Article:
As well as being unique, El Angel turns out to be a remote and beautiful reserve, providing water for the entire province of Carchi, through the many rivers that flow from the mountains and which later form the Mira and El Angel rivers. This high, moist, moorland landscape with fog shrouding the moors for much of the year, creates a unique paramo in the northern Andes. In El Angel the temperature often falls below zero at night although it is only 80km from the equator. In the summer months of June to October, the days can be warm but in the winter, the daytime temperature remains very cold, often with strong, chilly winds. Life is not easy and so special ecosystems have developed.
These spectacular Frailejon plants living at high altitude and forming a forest in this paramo ecosystem, can grow on trunks that can reach 6m or more in height. Their yellow flowers are very similar to sunflowers and the soft, hairy leaves which serve to protect the plant from the cold climate, do not fall off but remain enclosed around the stem. Frailejons can be hundreds of years old as the plant only grows 2.5cm per year.
El Angel is also home to the strange Polylepis trees that are protected naturally from the cold, by the layers of bark that provide a form of insulation.
We return to Ibarra in the late afternoon with Imbaburu towering in front of us, appearing to float high on the clouds.
31st October – Thick fog this morning but we are leaving Graham today although we shall miss our evening chats over mugs of tea and chocolate biscuits. We will also miss Dompy, Graham’s beautiful and boisterous dog who has accompanied us on all our walks and we shall also have to find another ice cream parlour that does the same delicious flavours as the one in town! The weather here has been wonderful during the day – 25 – 30 degrees….we can see why so many people retire here from North America and Europe! Thanks Graham for your kind hospitality!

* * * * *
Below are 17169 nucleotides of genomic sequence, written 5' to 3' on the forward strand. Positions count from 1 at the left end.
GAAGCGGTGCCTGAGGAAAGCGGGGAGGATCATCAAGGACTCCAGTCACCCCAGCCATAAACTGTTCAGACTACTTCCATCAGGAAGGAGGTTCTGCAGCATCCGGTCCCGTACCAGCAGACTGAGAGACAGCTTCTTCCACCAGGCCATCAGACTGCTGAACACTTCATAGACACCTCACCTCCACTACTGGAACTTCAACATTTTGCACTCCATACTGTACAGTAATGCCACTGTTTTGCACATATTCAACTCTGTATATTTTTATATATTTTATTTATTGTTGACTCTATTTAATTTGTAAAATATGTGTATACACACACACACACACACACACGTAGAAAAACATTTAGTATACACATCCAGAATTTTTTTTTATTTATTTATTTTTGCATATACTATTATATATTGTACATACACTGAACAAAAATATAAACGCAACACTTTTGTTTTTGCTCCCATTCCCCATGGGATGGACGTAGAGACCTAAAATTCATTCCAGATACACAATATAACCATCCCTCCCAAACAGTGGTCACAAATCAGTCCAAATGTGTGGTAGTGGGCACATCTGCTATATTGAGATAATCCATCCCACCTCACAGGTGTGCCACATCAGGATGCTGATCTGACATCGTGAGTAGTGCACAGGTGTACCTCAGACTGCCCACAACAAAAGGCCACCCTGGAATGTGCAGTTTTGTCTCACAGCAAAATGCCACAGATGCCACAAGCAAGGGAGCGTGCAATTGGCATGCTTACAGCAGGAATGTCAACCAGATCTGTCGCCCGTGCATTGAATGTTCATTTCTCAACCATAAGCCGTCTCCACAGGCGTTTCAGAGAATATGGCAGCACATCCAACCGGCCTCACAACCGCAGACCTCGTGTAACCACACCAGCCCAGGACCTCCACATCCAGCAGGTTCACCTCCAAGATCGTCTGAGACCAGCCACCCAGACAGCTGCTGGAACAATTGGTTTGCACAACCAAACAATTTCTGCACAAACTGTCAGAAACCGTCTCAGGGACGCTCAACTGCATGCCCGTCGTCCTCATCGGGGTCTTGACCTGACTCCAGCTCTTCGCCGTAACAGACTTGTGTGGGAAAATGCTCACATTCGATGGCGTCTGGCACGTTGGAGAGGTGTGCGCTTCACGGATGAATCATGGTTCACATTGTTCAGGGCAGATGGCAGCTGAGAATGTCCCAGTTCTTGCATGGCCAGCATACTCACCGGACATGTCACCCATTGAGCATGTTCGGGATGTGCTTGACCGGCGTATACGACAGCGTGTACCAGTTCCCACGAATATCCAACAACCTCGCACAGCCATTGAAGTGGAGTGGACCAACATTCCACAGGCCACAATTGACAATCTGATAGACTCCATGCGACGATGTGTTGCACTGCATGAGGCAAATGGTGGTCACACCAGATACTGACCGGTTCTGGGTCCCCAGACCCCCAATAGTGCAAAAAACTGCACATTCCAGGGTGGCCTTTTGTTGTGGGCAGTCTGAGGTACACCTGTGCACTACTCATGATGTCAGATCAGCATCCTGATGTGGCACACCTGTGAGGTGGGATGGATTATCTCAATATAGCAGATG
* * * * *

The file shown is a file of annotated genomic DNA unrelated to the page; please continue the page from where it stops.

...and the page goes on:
And so we take the road to Tulcan, the last town in Ecuador before the border with Colombia. As we leave Ibarra behind, the road gradually descends into the Chota valley bordered on each side by dry, rugged hills.The fields are full of sugar cane, grown by Afro-Ecuadorians descended from plantation slaves that arrived in the 17th century. Women are doing their washing in the brown and fast flowing Rio Chota that we cross, the banks covered in brightly coloured clothes……just like we saw many times in Africa. From the valley the road climbs up through the Andean hills to around 2800m.
We have heavy rain at San Gabriel and everywhere looks incredibly green with such fertile soil……a big dairy cattle area. Road works slow our journey. On reaching Tulcan it’s a few more km before we reach the Rumichaca Bridge which marks the border with Colombia.
We knew very little about Ecuador before we began travelling through it but our journey has led us to discover that it is a country full of surprises with lovely people and wonderful places to visit, from the coast, across mountains and down to the rainforest. We thank Colon and friends from Cuenca, Jorge and family and Jose from Guayquil, Fernando and family from Quito and Graham in Ibarra, for your kind hospitality and in helping to make our stay in your country very special.
We would like to wish all our family and friends and followers of our blog, a very HAPPY CHRISTMAS and NEW YEAR!